A Boston debutante becomes an artist in Europe, experiencing love and loss, in this debut historical novel.
In 1953, Peter Wells discovers that painter Maude Driscoll is the subject of a John Singer Sargent portrait spotted in a Washington, D.C., showroom. Noting to the clerk that he has “more than an artist collector connection” with Driscoll, Wells wonders, based on portrait details, “How in blazes did she get presented to Queen Victoria?” The novel then shifts to Boston, 1889. Driscoll just misses seeing off her best friend, Lillie Doty, who’s moving with her struggling family to California. The more affluent Driscoll soon attends Wellesley, with her British roommate eventually taking her to London (and that court presentation). Staying on to paint in Paris, Driscoll embarks on an affair with her roommate’s brother, who’s killed just as she learns that she is pregnant. Driscoll gives up her son for adoption and continues painting. At the outbreak of World War I, she returns to the United States for a brief marriage that turns out to be a sham and then relocates to Italy, where she eventually meets, then marries, another American. She resides in Washington for a spell and then returns full-time to Italy upon her husband’s death. She next marries an Italian baron and deals with the Nazi occupation. Throughout, Doty writes letters to Driscoll and then her own daughter, Evie. The back story of Wells, who first meets Driscoll in Paris in 1918 and marries Evie in the World War II era, is also unspooled. Fabris opens this novel with great flair, with that beckoning portrait and the touching heartbreak of girlfriends from different classes torn apart. Unfortunately, plot overload soon ensues, given that Driscoll marries many men, Doty writes a lot of missives (relating a rather humdrum life), and Wells has an array of highly fortuitous encounters (meeting not only Driscoll and Evie, but also saving Doty’s brother while a soldier in Europe). While the narrative always remains enjoyable, its key characters, particularly Driscoll, become engulfed rather than illuminated by this surfeit of details.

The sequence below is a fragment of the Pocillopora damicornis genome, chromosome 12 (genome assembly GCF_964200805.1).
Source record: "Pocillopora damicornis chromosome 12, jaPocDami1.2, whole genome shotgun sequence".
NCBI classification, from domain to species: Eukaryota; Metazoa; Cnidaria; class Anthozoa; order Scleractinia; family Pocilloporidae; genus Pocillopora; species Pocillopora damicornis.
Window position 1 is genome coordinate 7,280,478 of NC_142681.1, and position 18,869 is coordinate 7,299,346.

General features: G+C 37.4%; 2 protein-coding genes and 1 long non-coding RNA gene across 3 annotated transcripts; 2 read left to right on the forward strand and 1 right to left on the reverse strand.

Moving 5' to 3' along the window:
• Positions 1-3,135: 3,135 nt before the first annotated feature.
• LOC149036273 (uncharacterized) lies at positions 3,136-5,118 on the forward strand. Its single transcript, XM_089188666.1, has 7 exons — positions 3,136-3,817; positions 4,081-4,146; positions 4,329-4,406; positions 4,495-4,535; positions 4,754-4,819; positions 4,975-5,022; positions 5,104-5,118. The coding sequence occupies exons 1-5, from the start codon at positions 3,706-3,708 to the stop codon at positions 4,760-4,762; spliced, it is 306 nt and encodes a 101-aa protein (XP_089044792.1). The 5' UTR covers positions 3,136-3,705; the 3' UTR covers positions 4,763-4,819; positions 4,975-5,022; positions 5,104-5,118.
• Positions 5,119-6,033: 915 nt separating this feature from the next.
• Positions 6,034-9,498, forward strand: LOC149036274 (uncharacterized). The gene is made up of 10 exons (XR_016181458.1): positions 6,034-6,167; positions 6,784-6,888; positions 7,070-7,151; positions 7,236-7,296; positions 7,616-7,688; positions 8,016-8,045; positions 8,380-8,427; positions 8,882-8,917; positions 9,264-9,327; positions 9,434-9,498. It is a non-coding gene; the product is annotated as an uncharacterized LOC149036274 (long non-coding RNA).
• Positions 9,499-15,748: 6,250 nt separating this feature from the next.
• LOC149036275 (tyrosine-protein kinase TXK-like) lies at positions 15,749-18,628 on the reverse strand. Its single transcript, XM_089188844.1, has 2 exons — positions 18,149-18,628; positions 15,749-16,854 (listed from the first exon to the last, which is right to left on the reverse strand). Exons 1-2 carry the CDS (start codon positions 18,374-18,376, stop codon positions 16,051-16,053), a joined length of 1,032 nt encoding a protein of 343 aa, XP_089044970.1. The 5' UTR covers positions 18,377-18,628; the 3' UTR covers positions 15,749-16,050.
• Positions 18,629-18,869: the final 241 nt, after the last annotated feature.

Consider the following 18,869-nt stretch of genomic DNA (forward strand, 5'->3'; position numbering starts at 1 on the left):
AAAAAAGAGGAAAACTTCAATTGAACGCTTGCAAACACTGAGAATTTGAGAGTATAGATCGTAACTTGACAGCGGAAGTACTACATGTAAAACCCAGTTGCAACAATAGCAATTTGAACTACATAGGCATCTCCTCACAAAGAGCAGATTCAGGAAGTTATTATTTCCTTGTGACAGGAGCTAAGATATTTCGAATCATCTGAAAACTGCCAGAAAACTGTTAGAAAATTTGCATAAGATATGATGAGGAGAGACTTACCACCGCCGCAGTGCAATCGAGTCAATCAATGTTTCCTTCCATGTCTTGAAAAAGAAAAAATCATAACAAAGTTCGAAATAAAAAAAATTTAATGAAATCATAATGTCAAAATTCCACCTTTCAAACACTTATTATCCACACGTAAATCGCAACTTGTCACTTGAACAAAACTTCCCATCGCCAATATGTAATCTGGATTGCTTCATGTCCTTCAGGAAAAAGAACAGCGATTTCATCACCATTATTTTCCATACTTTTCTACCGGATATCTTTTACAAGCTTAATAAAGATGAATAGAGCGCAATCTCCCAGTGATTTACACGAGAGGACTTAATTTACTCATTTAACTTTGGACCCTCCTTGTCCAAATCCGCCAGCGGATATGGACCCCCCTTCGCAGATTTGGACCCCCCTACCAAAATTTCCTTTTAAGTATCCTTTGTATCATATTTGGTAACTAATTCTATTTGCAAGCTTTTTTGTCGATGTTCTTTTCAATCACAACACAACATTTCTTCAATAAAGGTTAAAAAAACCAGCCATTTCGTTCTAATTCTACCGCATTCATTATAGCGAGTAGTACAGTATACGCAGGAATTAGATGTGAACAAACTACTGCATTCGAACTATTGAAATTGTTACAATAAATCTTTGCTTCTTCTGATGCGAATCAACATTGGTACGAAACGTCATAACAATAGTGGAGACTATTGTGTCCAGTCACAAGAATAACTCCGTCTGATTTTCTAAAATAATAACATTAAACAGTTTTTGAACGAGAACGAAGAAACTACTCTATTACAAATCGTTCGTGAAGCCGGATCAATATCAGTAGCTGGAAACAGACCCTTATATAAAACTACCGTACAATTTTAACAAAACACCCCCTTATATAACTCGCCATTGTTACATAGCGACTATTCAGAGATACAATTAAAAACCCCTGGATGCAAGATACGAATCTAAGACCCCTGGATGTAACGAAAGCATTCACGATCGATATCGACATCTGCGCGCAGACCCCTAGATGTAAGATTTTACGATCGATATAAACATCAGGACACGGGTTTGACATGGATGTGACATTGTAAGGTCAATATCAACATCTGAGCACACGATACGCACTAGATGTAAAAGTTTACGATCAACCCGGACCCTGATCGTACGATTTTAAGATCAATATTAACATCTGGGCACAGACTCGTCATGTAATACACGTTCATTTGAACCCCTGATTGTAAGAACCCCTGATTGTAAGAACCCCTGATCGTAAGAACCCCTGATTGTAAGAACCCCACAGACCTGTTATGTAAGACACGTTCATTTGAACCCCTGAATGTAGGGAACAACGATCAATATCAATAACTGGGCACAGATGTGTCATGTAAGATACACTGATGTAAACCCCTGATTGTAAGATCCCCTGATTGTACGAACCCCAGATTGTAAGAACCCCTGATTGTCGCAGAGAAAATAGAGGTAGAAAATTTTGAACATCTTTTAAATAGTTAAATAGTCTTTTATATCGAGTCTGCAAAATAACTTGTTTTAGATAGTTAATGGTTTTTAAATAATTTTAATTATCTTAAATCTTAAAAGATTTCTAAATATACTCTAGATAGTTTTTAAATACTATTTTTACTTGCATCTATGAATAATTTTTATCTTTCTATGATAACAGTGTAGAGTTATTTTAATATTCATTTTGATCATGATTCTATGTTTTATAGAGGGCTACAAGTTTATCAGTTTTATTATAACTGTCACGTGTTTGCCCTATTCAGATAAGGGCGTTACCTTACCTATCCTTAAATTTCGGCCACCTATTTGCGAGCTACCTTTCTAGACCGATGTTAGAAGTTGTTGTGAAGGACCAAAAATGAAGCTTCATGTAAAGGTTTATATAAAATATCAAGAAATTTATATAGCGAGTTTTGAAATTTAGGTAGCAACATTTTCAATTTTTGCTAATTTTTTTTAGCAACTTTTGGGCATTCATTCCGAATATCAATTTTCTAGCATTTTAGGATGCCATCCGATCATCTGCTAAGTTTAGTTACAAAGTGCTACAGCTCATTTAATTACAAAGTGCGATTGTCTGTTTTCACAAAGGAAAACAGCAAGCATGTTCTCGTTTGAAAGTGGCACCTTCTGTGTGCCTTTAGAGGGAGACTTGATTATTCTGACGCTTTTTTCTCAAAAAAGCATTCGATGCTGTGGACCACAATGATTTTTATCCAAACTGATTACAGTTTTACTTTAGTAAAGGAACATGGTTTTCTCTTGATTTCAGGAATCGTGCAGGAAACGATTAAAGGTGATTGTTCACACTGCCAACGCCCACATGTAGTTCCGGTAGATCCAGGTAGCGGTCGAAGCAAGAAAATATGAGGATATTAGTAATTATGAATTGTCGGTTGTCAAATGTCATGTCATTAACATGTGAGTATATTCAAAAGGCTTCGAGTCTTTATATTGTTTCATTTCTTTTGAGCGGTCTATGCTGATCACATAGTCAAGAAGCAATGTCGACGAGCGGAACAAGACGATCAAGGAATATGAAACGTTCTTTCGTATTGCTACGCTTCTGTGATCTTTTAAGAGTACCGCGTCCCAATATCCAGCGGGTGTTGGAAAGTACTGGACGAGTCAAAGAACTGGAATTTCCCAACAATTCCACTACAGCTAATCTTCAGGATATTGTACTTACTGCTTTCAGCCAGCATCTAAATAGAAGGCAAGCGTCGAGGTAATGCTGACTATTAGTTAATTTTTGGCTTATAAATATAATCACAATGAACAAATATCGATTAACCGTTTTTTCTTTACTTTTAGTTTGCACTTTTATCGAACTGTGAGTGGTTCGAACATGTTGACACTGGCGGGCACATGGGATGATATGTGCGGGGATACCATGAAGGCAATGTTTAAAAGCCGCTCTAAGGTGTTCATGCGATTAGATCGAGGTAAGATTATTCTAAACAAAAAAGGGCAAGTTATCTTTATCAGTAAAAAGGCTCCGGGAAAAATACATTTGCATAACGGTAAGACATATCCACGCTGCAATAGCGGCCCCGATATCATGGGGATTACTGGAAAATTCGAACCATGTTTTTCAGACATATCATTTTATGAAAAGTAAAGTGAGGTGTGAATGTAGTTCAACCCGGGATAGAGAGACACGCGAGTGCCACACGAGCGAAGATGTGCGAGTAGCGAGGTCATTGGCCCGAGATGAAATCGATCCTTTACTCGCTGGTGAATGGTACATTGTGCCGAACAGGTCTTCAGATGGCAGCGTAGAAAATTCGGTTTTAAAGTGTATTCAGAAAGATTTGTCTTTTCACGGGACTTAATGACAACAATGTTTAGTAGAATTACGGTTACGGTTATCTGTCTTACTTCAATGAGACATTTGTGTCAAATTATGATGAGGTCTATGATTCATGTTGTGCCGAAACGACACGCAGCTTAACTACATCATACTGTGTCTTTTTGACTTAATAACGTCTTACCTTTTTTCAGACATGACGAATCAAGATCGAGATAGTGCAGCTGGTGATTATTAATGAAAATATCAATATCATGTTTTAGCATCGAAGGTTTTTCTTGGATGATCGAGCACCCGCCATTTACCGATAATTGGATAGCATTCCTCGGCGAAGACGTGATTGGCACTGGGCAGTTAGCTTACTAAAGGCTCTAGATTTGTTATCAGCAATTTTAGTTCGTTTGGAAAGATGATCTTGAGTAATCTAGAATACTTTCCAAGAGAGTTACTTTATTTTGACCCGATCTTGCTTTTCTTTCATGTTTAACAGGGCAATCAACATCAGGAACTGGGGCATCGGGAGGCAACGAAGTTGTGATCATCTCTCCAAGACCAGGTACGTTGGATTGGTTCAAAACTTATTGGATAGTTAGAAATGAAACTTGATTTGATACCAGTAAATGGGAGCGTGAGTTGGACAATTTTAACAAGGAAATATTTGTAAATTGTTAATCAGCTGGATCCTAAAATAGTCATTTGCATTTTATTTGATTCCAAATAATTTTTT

A sweeping, ultimately dizzying saga about a painter and her multiple marriages.